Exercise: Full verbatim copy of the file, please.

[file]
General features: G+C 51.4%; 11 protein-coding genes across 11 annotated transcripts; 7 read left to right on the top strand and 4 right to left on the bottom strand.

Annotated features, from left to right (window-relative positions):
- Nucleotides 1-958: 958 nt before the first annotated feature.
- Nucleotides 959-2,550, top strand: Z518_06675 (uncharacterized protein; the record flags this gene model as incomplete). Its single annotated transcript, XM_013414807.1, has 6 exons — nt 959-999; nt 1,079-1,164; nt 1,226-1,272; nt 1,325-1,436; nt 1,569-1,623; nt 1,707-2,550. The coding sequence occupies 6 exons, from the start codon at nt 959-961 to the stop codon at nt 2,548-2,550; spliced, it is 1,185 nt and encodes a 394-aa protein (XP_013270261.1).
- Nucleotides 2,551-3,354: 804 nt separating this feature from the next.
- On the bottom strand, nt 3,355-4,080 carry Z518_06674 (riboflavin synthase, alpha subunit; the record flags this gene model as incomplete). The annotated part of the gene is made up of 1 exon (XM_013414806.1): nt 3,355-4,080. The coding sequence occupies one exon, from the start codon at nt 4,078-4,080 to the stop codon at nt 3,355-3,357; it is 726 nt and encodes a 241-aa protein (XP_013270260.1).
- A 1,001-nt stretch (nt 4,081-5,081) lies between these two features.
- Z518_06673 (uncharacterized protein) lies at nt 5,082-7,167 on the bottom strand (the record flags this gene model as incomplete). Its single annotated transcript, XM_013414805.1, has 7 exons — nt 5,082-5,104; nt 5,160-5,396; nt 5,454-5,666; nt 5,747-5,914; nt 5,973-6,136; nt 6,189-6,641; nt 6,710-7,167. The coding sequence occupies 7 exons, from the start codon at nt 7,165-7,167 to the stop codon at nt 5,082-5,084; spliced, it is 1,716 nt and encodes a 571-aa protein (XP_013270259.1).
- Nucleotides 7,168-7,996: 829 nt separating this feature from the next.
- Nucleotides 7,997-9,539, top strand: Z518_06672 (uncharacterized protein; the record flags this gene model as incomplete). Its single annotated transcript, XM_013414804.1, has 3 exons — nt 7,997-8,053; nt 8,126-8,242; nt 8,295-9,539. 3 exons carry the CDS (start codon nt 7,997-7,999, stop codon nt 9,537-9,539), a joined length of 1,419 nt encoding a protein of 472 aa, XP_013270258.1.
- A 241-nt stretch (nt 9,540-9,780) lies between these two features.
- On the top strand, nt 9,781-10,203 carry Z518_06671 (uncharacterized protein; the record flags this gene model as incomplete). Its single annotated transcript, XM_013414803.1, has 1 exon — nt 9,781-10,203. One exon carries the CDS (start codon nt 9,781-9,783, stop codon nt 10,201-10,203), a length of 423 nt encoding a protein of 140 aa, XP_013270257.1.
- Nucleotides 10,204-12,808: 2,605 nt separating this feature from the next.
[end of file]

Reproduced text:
General features: G+C 51.4%; 11 protein-coding genes across 11 annotated transcripts; 7 read left to right on the top strand and 4 right to left on the bottom strand.

Annotated features, from left to right (window-relative positions):
- Nucleotides 1-958: 958 nt before the first annotated feature.
- Nucleotides 959-2,550, top strand: Z518_06675 (uncharacterized protein; the record flags this gene model as incomplete). Its single annotated transcript, XM_013414807.1, has 6 exons — nt 959-999; nt 1,079-1,164; nt 1,226-1,272; nt 1,325-1,436; nt 1,569-1,623; nt 1,707-2,550. The coding sequence occupies 6 exons, from the start codon at nt 959-961 to the stop codon at nt 2,548-2,550; spliced, it is 1,185 nt and encodes a 394-aa protein (XP_013270261.1).
- Nucleotides 2,551-3,354: 804 nt separating this feature from the next.
- On the bottom strand, nt 3,355-4,080 carry Z518_06674 (riboflavin synthase, alpha subunit; the record flags this gene model as incomplete). The annotated part of the gene is made up of 1 exon (XM_013414806.1): nt 3,355-4,080. The coding sequence occupies one exon, from the start codon at nt 4,078-4,080 to the stop codon at nt 3,355-3,357; it is 726 nt and encodes a 241-aa protein (XP_013270260.1).
- A 1,001-nt stretch (nt 4,081-5,081) lies between these two features.
- Z518_06673 (uncharacterized protein) lies at nt 5,082-7,167 on the bottom strand (the record flags this gene model as incomplete). Its single annotated transcript, XM_013414805.1, has 7 exons — nt 5,082-5,104; nt 5,160-5,396; nt 5,454-5,666; nt 5,747-5,914; nt 5,973-6,136; nt 6,189-6,641; nt 6,710-7,167. The coding sequence occupies 7 exons, from the start codon at nt 7,165-7,167 to the stop codon at nt 5,082-5,084; spliced, it is 1,716 nt and encodes a 571-aa protein (XP_013270259.1).
- Nucleotides 7,168-7,996: 829 nt separating this feature from the next.
- Nucleotides 7,997-9,539, top strand: Z518_06672 (uncharacterized protein; the record flags this gene model as incomplete). Its single annotated transcript, XM_013414804.1, has 3 exons — nt 7,997-8,053; nt 8,126-8,242; nt 8,295-9,539. 3 exons carry the CDS (start codon nt 7,997-7,999, stop codon nt 9,537-9,539), a joined length of 1,419 nt encoding a protein of 472 aa, XP_013270258.1.
- A 241-nt stretch (nt 9,540-9,780) lies between these two features.
- On the top strand, nt 9,781-10,203 carry Z518_06671 (uncharacterized protein; the record flags this gene model as incomplete). Its single annotated transcript, XM_013414803.1, has 1 exon — nt 9,781-10,203. One exon carries the CDS (start codon nt 9,781-9,783, stop codon nt 10,201-10,203), a length of 423 nt encoding a protein of 140 aa, XP_013270257.1.
- Nucleotides 10,204-12,808: 2,605 nt separating this feature from the next.